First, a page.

Reply
            1. SHG Post author

              Reliance on emotional words, like “blood boiling,” “heartbreaking” or “infuriating,” are the antithesis of “educating” (as Turk would like to put it) readers. These are appeals to emotions, logical fallacies that play to people’s feelings at the expense of educating them.

              I’m seeing a lot of otherwise smart people going for cheap thrills with appeals to emotions.

    2. Ron

      His story made this out to be a Trump problem and reflected absolutely nothing about the law of border searches, making every teary-eyed reader stupider for having read it. Even though you’re not a criminal defense or immigration lawyer, you applaud people being made stupider if it serves you ends?

      Sad stories are all the rage these days. It’s so much more fun to cry than do the hard work of thinking.

      Reply
      1. SHG Post author

        It’s interesting to watch smart people succumb to the low expectations of tribalism, dismissing or rationalizing away the problems with a sad story from their team when they would rip to shreds the other team for doing the same. We either apply critical thought to all stories, no matter how sad, or we just go with whichever one makes us cry more. I’ve made my choice.

        Reply
      2. Curtis

        Unfortunately, the only way to get progressives involved is to pretend it a Trump problem. They are not pro-civil rights unless it fits their politics.

        Reply
  2. Clark Neily

    Information doesn’t need to be novel or earth-shattering to be useful. On the contrary, though I was fully aware of these facts, I found quite salutary this vivid and personal vignette illustrating how extraordinarily petty and thin-skinned government officials can be, and showing how our system of near-zero accountability for law enforcement enables them to wield their god-like like power over mere muggles with impunity. Old hat? Sure. And therefore a story not worth relating? Hardly.

    Reply
  3. Richard Kopf

    SHG,

    Last year, for the first time ever my wife and I, together with two of her sisters and their husbands, travelled to Europe by ship landing in Spain. We then flew to London to return to ‘Merica.

    In London, I was pulled out of the line and thoroughly searched by a huge English follower of the Sikh faith and another English fellow. I was treated well but searched thoroughly. The search was thorough enough that other passengers seemed to stare. Eventually, on to Chicago.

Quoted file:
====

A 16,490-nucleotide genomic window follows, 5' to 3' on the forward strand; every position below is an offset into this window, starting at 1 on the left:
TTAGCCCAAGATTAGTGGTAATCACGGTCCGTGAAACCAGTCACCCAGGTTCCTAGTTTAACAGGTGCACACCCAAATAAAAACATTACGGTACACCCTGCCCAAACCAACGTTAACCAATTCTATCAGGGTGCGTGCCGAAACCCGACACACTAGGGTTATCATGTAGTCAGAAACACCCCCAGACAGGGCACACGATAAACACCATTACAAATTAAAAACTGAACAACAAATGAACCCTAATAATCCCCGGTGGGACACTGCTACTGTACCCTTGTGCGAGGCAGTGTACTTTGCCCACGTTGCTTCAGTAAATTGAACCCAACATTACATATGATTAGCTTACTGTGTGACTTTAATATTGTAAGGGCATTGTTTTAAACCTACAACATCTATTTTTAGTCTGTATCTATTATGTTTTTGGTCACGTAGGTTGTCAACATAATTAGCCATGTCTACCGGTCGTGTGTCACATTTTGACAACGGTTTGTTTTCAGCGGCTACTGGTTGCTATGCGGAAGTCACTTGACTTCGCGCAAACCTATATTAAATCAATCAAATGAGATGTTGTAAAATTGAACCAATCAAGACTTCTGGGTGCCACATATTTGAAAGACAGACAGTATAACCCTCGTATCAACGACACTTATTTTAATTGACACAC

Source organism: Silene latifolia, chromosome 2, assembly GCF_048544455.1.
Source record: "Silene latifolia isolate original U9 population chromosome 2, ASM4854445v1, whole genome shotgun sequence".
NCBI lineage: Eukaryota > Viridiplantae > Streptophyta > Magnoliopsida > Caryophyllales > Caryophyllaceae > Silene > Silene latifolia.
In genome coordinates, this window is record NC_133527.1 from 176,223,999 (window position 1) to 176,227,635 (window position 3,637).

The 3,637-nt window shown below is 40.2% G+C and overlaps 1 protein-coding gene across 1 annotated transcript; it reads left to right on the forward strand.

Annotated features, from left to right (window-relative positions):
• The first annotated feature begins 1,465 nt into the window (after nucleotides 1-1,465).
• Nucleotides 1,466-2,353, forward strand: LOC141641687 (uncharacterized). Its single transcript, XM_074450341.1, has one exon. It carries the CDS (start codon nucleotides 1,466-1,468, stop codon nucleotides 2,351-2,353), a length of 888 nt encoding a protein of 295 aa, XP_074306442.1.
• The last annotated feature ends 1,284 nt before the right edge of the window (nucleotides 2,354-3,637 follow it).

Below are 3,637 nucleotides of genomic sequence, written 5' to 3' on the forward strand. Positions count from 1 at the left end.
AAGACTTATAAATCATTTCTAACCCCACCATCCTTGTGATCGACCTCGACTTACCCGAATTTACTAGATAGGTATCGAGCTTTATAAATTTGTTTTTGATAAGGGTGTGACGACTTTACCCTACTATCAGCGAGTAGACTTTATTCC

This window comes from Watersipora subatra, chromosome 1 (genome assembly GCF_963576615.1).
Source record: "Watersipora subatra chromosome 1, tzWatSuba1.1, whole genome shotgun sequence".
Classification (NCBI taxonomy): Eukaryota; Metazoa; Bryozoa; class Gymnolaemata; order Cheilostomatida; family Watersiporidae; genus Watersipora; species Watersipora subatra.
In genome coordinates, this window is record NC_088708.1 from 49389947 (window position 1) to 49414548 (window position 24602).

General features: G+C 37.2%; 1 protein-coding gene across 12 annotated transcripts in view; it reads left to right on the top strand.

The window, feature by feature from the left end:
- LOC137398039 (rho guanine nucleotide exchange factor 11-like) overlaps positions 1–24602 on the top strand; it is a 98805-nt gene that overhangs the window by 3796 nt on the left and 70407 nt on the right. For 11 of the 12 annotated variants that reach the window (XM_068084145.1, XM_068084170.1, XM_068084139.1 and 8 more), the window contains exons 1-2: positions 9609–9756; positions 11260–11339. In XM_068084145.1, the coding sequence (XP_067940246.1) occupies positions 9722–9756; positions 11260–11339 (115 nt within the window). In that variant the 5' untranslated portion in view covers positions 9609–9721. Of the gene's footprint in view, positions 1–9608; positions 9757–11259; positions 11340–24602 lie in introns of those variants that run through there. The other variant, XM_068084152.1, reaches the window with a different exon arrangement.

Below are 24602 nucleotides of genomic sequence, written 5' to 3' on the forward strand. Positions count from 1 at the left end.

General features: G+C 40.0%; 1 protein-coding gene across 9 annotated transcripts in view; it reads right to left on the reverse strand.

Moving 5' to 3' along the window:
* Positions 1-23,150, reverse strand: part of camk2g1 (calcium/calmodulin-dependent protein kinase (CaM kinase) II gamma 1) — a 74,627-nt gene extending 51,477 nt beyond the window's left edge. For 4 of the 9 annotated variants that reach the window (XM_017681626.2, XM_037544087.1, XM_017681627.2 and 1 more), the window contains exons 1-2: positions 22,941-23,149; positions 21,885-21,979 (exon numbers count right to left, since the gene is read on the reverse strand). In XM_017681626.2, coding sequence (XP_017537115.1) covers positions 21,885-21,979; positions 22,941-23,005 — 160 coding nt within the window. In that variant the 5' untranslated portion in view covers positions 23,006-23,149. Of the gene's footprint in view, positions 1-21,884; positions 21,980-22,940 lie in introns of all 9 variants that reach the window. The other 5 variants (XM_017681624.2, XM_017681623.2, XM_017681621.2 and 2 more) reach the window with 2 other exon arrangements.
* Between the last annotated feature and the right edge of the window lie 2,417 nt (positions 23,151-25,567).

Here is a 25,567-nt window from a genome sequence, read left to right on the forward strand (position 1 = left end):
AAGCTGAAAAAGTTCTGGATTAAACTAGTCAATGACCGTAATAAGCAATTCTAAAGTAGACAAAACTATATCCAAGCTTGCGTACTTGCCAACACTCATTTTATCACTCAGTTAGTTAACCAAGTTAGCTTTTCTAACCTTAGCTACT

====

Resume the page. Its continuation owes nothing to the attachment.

In Chicago, I was pulled out of the line again after showing my passport. I was tired. As I was also worried about missing our plane back to flyover country I pulled out my government ID with all sorts of security features and a photo of my ugly mug proclaiming that I was a federal judge. That mattered not at all.

    This time the search was far more extensive and long, taking about an hour. It included a rather intrusive pat down by a huge man. I was required to partially disrobe. Standing there with my shirt off and shoes taken away I was thoroughly perplexed. When you are in your 70s and naturally stupid looking logic suggested I was not a terrorist. But it got worse.

    My government laptop was taken away and an agent tried to boot it up. Because it literally takes five passwords, they couldn’t open it so I was required to unlock it. Unfortunately, the nitrate sniffer alerted. Was it my pipe tobacco? I don’t know.

    A supervisor from the main office on the second level of O’hare was called to come down and took a long time. He was a large imposing man in a nice tweed sports coat. Upon his arrival, the group, which had grown in number, debated what to do next. The laptop was put through another scanner and sniffer. Again, a sniffer alert.

    I was extensively questioned by the supervisor. Why, I was asked, did I have one ticket from Barcelona to London and another from London to Chicago. I had no clue since the travel people booked the flights.

    Finally, after more questioning, I was gruffly let go by the supervisor. Before I left, I had the temerity to ask what was the big deal. I was told I was flagged in Barcelona because I was flying on two tickets rather than one to return to the US. It was suggested that I never do that again. Since it was clear to me that I was at fault for not knowing this travel tip I slunk away with a very pissed off wife trailing along–what, she asked, was the hell wrong with me. I knew enough not to reply.

    Then we hurried to catch the small regional jet that apparently by design provides a terrifying ride. And very stale pretzels.

    Why do I tell you this story? Because I’m special, of course.